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Shorty Cat

by Daniel Robson

Adding some spice to this month’s Wild Wacky Party event, held to mark the 18th anniversary of Japanese punk ladies Lolita No. 18, South Korea’s Shorty Cat are bound to cause a few cold sweats.

Formed in Seoul in winter 2003, the four-piece are key players in South Korea’s punk scene. They’re one of very few all-girl punk bands, for a start, and they rock a philosophy of unity and passion that will surely nourish the scene in the years to come. And if that’s not enough, they’re also as cool as fridges.

“We formed the band because we love punk!” says guitarist Eun Jin, better known as Pheobe. “There were no girl bands left in Korea’s punk scene, so we wanted to be the first long-lasting girl band.”

Shorty Cat is Pheobe along with vocalist Yu Jung, bassist Na Yoen and drummer Min Chae. The band takes its inspiration from all subgenres of punk music, but especially English artists of the 1970s and ’80s, such as The Sex Pistols, X-Ray Spex and Generation X, and their more modern Japanese counterparts, including Lolita No. 18.

“The history of the Korean punk scene is not so long,” says Pheobe. “There are many small music scenes, and the punk and hardcore scene is the most high profile. But there aren’t many bands. We need new inspiration.”

Quickly honing a joyful, explosive sound, the band signed to Skunk Label Records in 2006, from which they released their debut album “I Ain’t Be Controlled.” Skunk is Seoul’s best-known punk label, founded in 1997 by Jong Hee Won, himself the sloganeering frontman of the band Rux, who also runs the Skunk Hell live house in the Hongdae student district.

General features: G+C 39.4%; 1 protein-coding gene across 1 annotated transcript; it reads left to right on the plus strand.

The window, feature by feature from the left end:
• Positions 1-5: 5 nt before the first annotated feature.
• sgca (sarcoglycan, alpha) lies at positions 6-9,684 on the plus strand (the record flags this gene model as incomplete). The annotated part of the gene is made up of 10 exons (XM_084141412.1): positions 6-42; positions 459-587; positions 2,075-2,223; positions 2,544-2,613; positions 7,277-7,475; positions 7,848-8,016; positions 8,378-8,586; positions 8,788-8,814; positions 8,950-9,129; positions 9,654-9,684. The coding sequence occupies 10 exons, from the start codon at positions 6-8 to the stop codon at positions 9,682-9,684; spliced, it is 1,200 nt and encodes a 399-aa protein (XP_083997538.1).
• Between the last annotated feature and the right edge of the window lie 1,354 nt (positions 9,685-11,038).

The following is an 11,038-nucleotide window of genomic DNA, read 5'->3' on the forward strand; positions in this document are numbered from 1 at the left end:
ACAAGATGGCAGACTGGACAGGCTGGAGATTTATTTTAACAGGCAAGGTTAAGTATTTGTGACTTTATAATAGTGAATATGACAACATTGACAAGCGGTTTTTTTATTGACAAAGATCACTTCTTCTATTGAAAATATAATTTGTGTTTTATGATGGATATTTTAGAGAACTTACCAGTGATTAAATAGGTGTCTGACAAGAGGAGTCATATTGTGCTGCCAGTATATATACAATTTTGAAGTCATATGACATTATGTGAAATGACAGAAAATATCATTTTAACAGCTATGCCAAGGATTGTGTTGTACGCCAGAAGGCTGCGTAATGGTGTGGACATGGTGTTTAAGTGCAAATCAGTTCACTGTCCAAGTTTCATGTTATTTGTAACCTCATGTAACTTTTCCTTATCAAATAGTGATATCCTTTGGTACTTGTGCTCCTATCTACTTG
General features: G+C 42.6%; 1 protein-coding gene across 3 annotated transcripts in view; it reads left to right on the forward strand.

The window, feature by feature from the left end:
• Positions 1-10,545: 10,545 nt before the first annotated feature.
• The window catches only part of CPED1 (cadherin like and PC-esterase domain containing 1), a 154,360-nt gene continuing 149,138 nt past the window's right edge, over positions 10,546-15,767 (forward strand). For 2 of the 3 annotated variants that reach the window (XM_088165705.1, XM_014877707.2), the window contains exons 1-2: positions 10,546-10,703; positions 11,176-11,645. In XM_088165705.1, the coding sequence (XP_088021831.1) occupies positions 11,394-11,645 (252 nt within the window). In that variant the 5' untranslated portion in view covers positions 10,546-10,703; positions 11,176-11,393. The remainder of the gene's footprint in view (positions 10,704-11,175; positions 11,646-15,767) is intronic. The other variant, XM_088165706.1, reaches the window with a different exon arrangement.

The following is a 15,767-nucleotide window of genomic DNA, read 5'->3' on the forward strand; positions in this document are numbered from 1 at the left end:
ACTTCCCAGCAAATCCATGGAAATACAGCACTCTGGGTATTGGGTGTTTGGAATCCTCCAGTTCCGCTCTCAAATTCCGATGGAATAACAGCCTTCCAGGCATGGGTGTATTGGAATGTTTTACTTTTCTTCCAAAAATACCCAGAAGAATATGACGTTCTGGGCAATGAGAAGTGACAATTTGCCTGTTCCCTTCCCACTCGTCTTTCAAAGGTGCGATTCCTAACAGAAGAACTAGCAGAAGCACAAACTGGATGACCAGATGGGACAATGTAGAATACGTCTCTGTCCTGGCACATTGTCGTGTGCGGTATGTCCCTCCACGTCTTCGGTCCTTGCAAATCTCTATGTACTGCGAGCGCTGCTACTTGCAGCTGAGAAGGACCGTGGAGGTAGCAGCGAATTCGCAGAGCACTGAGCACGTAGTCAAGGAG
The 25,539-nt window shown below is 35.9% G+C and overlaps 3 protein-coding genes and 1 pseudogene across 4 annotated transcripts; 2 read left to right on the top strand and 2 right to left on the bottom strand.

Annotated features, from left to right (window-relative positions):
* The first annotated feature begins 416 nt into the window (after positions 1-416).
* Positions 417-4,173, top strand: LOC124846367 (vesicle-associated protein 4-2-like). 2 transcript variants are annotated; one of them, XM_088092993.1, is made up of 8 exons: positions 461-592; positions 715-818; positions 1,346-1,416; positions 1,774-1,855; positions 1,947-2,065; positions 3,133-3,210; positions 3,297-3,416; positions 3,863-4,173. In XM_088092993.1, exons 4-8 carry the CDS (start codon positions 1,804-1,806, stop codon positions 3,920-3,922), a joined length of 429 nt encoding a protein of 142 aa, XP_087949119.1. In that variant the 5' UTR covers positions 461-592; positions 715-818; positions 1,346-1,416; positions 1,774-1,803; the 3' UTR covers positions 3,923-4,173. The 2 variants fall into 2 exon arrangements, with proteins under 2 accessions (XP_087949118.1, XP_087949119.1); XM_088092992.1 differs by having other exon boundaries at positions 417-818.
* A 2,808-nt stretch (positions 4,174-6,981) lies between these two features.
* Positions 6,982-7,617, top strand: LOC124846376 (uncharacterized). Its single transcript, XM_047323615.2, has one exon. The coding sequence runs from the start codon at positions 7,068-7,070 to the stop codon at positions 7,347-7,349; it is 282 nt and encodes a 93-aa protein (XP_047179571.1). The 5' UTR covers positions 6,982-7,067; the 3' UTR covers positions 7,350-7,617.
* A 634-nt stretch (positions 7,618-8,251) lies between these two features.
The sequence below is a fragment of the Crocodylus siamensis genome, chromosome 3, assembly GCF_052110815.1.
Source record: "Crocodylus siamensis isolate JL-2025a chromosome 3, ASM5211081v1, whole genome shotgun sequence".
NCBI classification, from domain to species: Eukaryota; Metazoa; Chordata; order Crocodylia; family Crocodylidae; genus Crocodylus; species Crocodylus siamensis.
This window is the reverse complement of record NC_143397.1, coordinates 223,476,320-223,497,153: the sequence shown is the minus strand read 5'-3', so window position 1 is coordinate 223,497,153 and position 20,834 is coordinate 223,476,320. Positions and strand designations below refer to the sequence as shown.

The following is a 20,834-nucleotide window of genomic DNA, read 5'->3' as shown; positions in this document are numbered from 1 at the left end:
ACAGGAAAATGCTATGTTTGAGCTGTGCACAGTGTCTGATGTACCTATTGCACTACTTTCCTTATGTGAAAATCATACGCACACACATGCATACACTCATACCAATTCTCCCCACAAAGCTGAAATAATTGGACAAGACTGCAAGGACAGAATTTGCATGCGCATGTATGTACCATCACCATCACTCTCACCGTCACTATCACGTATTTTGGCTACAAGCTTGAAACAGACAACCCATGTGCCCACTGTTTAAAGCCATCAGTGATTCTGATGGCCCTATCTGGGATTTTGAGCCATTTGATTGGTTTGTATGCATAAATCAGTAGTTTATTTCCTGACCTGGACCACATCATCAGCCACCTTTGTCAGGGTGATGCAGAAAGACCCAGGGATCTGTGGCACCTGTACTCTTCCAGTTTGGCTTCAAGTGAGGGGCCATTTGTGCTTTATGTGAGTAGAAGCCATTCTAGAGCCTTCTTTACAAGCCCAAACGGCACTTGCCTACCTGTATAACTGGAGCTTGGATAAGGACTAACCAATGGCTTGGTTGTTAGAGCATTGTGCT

Pheobe echoes the label’s punk ethics. “We don’t want to become famous just by making the sound that people want to hear,” she says. “The reason for our band’s existence is for our own fun.”

This is Shorty Cat’s third visit to Japan since they first appeared at Oi! Festival in 2005, and Japan’s unique punk scene holds great sway with the fledgling scene in Seoul.

“Japanese punk has a longer history than in Korea,” agrees Pheobe. “There are more bands and they’re more diverse. Japan’s punk scene is divided into many smaller scenes. We’ve learned a lot from watching bands’ passionate, professional shows in Japan, and we have no doubt that this time will be a good inspiration for us, too. And Japanese food . . . we love it.”

The Wild Wacky Party is headlined by Lolita No. 18, the rotten punk funsters who for the last 18 years have inspired a generation of Japanese girls to make noisy, drunken music. Other bands on the almost all-girl bill include U.S.-indie-inspired Noodles, filthy Osaka punk band Radicals, the naughty noise of Soapland Momiyama, garage grinders Who The Bitch, and more.

While the band is yet to play outside of South Korea or Japan, Pheobe says Shorty Cat are keen to tour “everywhere where there’s a punk scene.” Touting a fun, fierce live show and a bucketful of tunes, they could easily do it. Korean punk couldn’t wish for better ambassadresses.

Wild Wacky Party 2008 takes place on Feb. 18 (from 5.30 p.m.) at Shinjuku Loft. Tickets are ¥2,500/3,000. Shorty Cat also play on Feb. 16 at Moonstep, Nakano. For more information, visit www.myspace.com/shortycat